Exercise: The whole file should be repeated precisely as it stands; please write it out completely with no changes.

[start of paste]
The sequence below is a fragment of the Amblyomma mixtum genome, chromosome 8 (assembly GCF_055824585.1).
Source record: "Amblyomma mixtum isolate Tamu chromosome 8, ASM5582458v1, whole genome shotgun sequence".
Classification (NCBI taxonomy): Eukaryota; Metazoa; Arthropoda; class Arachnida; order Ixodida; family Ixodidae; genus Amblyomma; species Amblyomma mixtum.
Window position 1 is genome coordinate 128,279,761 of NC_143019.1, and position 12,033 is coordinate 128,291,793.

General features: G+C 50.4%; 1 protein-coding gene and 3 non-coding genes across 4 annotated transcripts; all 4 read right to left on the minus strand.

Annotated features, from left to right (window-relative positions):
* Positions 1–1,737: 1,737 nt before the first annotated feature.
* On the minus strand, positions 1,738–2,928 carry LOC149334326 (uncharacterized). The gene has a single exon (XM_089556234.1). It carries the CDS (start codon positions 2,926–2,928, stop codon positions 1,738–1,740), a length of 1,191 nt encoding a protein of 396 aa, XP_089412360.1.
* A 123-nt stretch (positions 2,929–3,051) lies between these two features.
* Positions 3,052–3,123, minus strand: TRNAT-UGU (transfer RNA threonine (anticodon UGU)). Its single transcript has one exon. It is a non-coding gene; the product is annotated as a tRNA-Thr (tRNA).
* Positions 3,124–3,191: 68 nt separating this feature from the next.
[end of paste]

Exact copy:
The sequence below is a fragment of the Amblyomma mixtum genome, chromosome 8 (assembly GCF_055824585.1).
Source record: "Amblyomma mixtum isolate Tamu chromosome 8, ASM5582458v1, whole genome shotgun sequence".
Classification (NCBI taxonomy): Eukaryota; Metazoa; Arthropoda; class Arachnida; order Ixodida; family Ixodidae; genus Amblyomma; species Amblyomma mixtum.
Window position 1 is genome coordinate 128,279,761 of NC_143019.1, and position 12,033 is coordinate 128,291,793.

General features: G+C 50.4%; 1 protein-coding gene and 3 non-coding genes across 4 annotated transcripts; all 4 read right to left on the minus strand.

Annotated features, from left to right (window-relative positions):
* Positions 1–1,737: 1,737 nt before the first annotated feature.
* On the minus strand, positions 1,738–2,928 carry LOC149334326 (uncharacterized). The gene has a single exon (XM_089556234.1). It carries the CDS (start codon positions 2,926–2,928, stop codon positions 1,738–1,740), a length of 1,191 nt encoding a protein of 396 aa, XP_089412360.1.
* A 123-nt stretch (positions 2,929–3,051) lies between these two features.
* Positions 3,052–3,123, minus strand: TRNAT-UGU (transfer RNA threonine (anticodon UGU)). Its single transcript has one exon. It is a non-coding gene; the product is annotated as a tRNA-Thr (tRNA).
* Positions 3,124–3,191: 68 nt separating this feature from the next.